Statutory wills observe the standard language included in a state wills statute. It is typically a standardized form that the testator (the will creator) finalizes. Statutory wills are, therefore, straightforward.
They still need to be completed with all the required formalities, such as being signed, dated, and having the required witnesses. Not all states authorize the use of statutory wills.
What Is a Will?
A will is an estate planning document that lets a person, also known as a “testator,” designate how their property will be distributed upon their death. The property that may be disposed of in a will could include real or personal property.
Generally, in most states, for a will to be valid, the will must have each of the following:
- Be in writing.
- Be signed by the testator.
- Be witnessed by at least two or more competent witnesses. Further, the witnesses cannot typically be interested, meaning that they cannot be named in the will or otherwise have a stake in the will.
- The testator must have “testamentary capacity.”
The requirements mentioned above will vary depending on the testator’s state and what type of will is being created. For example, if the will is a holographic will, then it generally does not need to be witnessed, so long as the will is both written and signed by the testator.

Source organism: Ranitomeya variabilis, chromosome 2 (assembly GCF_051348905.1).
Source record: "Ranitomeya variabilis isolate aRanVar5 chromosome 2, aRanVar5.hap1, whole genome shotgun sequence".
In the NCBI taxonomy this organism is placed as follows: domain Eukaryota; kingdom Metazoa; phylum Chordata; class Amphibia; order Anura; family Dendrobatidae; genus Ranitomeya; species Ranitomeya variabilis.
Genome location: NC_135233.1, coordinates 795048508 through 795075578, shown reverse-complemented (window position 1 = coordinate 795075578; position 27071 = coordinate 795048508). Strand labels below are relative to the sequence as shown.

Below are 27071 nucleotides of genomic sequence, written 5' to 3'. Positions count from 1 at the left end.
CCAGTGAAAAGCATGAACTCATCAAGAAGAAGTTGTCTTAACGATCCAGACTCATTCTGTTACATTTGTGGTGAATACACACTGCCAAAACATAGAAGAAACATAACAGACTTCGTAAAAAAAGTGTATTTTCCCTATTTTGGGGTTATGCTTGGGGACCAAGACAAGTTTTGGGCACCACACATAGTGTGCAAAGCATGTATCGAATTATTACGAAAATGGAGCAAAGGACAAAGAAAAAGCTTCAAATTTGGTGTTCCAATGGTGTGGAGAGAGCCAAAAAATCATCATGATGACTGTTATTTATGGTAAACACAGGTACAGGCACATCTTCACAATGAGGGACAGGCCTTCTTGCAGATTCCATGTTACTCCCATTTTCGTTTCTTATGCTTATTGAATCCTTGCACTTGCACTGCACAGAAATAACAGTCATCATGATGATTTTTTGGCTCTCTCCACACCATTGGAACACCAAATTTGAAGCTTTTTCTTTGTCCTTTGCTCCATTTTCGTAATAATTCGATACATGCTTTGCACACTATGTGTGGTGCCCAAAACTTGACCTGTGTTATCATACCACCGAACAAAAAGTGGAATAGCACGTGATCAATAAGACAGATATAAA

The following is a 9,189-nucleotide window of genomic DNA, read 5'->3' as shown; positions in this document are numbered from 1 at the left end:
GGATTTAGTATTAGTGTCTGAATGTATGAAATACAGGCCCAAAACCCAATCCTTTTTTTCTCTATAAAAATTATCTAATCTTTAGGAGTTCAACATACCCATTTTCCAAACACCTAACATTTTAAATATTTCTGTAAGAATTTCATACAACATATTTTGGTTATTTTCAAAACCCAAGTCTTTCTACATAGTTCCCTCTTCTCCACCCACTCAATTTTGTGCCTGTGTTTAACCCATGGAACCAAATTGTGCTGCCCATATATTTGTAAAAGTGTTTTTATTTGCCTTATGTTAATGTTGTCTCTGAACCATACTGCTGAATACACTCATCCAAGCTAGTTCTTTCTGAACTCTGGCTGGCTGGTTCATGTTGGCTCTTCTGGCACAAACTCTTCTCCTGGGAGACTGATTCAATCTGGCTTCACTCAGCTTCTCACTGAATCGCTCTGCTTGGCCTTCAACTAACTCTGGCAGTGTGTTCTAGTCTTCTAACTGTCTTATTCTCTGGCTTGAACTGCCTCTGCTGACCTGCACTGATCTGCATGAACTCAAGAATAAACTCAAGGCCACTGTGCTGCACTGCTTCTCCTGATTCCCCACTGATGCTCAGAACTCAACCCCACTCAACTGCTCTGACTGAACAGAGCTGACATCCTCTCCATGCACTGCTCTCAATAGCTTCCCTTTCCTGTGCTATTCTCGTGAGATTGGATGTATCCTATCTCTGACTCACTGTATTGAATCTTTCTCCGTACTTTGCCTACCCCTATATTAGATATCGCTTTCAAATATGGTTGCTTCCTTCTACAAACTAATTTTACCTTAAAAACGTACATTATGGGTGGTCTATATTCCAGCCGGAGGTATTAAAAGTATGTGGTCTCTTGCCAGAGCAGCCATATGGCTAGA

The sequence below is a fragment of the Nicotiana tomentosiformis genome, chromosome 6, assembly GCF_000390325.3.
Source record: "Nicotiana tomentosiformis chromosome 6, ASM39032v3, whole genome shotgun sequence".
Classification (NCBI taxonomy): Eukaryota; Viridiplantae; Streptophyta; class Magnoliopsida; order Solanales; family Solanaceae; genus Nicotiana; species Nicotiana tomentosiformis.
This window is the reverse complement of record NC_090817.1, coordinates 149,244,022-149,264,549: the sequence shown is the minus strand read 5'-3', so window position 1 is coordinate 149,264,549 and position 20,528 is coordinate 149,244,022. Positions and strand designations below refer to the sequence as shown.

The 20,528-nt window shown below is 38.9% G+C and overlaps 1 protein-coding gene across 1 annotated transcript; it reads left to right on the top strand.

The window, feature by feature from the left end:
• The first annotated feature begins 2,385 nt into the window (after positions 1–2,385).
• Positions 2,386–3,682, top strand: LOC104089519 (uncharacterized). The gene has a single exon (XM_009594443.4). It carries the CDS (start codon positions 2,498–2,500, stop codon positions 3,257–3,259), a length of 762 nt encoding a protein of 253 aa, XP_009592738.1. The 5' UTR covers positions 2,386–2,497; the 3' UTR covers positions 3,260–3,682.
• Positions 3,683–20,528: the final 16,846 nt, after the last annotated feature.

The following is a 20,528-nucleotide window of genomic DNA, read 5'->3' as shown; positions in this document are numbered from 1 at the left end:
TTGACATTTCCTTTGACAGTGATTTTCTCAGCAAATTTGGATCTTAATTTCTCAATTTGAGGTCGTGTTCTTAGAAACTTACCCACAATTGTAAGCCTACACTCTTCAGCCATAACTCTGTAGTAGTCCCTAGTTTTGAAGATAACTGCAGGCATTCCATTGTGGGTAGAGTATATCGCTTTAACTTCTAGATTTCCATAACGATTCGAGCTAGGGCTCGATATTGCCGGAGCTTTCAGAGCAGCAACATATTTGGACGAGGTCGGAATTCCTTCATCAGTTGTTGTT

What Is a Trust?
A trust is a legal instrument where one individual, known as a “trustee,” holds property for the benefit of another individual, known as a “beneficiary.” Unlike wills, trust property may be transferred before the testator’s death, which is known as an inter vivos trust.
Further, some trusts may be formed through the creation of a will. Although the prerequisites for creating a trust also differ by state, typically, the following elements must be present to form a valid trust:
- The individual forming the trust must have testamentary capacity, intend to create a trust, and the trust must typically be in writing;
- There must be “trust res,” which is specific and identifiable trust property (like a home);
- There must be an identifiable beneficiary; and
- The trust must be created for a proper purpose, i.e., it cannot be created for an unlawful reason, such as avoiding debts or obligations.
Some individuals may wish to create a trust for future unborn beneficiaries, like making a trust for future grandchildren. However, in that case, the grandchildren do not exist. If the trust is held for any potential grandchildren that might be born, the trust would likely be considered invalid.